Insomnia develops in one of every four Americans each year, but despite its prevalence among the general population, insomnia continues to be vastly underdiagnosed. As explained in a 2016 study, patients should be screened for insomnia consistently as they age, as aging and diabetes are most commonly associated with insomnia symptoms.

And while aging is a very broad risk factor, screening is important to tackling insomnia head-on as 27% of insomniacs don’t realize they have the condition. 

Considering insomnia is such a widely documented sleep disorder, it’s fair to wonder how this is possible—but insomnia is a bit more complex than simply having it or not. See, 30-35% of people suffer from mild insomnia, meaning that their symptoms aren’t as obvious as someone who suffers from moderate or severe insomnia. On top of that, individuals can suffer from acute (short-term affliction) or chronic insomnia (long-term affliction).

Regardless of where one may fall on the insomnia spectrum, getting diagnosed is essential to getting on a path to effective treatment. Even with mild insomnia, a sufferer may continue to experience symptoms two years after the initial point of diagnosis. 

Has this gotten you thinking about those sleepless nights and exhausting mornings? Read on to see if you’re one of the 70 million Americans affected by insomnia. 

Do I Have Insomnia?

Insomnia can be experienced in three degrees of severity: mild, moderate, or severe. Insomniacs on the milder side of the spectrum may not experience a significant impact on their social functioning or work productivity, but as the severity increases, insomniacs can become crippled by conditions.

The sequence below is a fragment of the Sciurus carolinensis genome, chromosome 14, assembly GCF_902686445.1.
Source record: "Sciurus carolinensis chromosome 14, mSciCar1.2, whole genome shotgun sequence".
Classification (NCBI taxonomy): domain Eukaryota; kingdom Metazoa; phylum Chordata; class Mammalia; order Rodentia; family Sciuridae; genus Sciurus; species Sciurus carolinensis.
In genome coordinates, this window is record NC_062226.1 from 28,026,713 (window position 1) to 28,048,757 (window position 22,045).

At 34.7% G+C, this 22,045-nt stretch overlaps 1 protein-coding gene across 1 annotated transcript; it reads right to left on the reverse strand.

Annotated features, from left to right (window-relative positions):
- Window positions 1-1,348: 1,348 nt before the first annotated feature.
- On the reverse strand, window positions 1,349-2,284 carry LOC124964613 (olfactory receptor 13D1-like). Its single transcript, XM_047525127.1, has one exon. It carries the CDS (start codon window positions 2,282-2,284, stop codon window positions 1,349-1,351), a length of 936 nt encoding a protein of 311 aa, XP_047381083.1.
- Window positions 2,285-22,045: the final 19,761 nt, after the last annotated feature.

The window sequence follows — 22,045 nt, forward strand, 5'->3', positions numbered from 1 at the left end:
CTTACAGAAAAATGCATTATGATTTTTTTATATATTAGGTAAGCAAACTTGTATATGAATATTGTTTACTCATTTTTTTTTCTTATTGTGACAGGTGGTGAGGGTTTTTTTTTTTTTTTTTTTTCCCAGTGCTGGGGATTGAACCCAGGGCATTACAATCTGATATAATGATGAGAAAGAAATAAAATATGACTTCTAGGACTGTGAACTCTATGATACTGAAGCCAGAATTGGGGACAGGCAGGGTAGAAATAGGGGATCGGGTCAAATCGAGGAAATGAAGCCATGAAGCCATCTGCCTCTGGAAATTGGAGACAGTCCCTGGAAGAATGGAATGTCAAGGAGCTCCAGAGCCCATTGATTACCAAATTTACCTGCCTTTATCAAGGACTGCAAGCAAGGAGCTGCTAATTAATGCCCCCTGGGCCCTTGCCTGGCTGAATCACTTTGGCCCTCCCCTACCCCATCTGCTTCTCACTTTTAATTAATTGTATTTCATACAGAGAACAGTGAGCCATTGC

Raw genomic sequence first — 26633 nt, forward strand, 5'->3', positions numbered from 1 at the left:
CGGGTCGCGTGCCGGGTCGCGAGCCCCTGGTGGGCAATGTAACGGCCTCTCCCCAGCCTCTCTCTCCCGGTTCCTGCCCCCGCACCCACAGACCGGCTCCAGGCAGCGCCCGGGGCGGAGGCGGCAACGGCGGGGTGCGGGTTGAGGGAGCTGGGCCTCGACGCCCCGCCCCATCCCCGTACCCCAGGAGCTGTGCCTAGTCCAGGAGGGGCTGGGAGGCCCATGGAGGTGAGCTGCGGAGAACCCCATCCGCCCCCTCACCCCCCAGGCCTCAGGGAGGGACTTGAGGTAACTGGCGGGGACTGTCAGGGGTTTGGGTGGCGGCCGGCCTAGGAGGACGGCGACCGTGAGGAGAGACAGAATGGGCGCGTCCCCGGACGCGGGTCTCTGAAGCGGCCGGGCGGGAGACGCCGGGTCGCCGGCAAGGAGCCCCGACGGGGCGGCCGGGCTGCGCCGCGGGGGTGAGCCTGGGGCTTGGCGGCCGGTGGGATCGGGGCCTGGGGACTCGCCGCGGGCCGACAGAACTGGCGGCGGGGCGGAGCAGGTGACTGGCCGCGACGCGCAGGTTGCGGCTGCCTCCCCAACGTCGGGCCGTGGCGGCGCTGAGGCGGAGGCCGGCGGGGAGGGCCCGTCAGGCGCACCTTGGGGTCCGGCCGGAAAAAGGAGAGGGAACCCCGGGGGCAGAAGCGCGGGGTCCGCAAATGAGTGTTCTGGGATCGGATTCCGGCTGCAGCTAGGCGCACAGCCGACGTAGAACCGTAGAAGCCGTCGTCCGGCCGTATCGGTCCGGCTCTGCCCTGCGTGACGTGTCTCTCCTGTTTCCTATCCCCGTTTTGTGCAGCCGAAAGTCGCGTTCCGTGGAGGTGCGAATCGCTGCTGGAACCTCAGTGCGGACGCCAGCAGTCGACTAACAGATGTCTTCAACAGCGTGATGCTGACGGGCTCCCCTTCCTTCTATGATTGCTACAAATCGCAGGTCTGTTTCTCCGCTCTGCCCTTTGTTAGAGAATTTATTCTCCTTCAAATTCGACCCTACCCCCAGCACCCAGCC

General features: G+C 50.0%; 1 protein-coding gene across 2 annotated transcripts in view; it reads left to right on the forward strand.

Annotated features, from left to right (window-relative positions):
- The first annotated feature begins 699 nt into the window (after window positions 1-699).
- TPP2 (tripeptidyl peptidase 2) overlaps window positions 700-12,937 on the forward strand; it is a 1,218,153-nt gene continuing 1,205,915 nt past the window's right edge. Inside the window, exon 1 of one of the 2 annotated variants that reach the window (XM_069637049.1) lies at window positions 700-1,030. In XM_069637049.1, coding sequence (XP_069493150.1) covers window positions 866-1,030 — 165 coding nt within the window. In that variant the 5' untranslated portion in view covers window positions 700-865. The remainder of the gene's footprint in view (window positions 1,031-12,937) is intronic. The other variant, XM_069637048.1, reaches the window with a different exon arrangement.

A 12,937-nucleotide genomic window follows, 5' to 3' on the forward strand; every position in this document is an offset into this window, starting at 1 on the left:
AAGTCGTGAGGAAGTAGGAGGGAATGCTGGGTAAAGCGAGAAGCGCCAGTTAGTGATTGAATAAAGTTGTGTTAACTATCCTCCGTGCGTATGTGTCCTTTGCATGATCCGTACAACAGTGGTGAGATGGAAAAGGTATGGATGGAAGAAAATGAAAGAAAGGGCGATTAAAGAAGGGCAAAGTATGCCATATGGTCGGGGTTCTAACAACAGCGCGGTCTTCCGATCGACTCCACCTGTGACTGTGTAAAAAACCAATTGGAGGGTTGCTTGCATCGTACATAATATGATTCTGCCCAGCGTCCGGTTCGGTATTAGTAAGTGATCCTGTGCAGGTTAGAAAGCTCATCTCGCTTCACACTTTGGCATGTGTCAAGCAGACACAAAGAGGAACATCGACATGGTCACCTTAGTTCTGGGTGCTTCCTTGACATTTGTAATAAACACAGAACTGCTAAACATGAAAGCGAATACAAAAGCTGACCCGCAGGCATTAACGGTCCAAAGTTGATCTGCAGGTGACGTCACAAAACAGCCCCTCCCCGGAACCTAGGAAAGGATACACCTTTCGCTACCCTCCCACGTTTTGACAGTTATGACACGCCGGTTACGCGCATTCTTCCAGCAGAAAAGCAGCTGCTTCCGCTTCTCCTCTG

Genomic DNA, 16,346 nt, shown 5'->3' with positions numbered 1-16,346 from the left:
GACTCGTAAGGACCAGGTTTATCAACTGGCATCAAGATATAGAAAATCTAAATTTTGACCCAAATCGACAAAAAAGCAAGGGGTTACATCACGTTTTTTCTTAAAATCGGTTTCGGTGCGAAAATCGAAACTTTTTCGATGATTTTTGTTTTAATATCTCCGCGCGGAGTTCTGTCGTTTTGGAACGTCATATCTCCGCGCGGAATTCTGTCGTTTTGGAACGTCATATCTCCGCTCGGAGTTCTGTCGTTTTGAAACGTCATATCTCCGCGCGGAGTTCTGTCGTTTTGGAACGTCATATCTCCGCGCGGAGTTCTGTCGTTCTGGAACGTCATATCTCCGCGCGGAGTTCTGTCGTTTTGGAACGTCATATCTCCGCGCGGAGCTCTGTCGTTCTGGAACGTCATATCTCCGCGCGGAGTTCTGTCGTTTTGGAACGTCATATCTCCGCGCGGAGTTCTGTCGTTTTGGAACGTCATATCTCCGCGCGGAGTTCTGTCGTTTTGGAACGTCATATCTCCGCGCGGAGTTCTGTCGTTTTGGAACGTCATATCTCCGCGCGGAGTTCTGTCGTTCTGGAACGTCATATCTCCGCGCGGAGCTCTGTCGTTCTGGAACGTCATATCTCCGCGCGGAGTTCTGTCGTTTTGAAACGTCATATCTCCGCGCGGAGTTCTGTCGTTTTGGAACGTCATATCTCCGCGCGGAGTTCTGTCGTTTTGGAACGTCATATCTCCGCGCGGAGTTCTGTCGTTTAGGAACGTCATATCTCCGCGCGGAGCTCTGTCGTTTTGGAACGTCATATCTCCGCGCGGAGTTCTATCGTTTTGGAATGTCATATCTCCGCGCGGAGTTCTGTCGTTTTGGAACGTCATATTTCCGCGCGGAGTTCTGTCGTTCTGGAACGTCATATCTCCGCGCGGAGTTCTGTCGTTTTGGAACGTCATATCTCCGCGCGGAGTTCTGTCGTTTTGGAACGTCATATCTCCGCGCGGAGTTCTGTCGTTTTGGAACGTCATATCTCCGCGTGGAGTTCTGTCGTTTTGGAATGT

The challenge for those who have suffered from mild insomnia consistently throughout their lives is pinpointing the normal from what’s actually not normal and maybe having adverse health consequences.

Mild insomniacs report receiving inconsistent sleep—they may great sleep for a few days and then fall into a bout of restless sleep, which brings on the following symptoms:

  • Restlessness 
  • Irritability 
  • Mild anxiety 
  • Daytime fatigue 
  • Consistent tiredness 

For insomniacs who suffer from moderate or severe insomnia, it’s obvious that there is an issue because they experience a significant impact on their personal and professional lives. They experience all of the above symptoms but to a more severe degree.

Moderate insomniacs report almost never experiencing a good night’s rest and can feel the impacts of their sleep deprivation in all aspects of their lives.

 Severe insomniacs may feel completely suffocated by this disorder. On top of having trouble sleeping each and every night, there will also be noticeable differences in their ability to maintain relationships and stay on top of their work duties. 

Other important specifics about insomnia: 

  • You may be diagnosed with insomnia if your sleep problems persist for at least a month. 
  • Insomnia may lead you to become anxious about sleep, exacerbating insomnia-induced anxiety.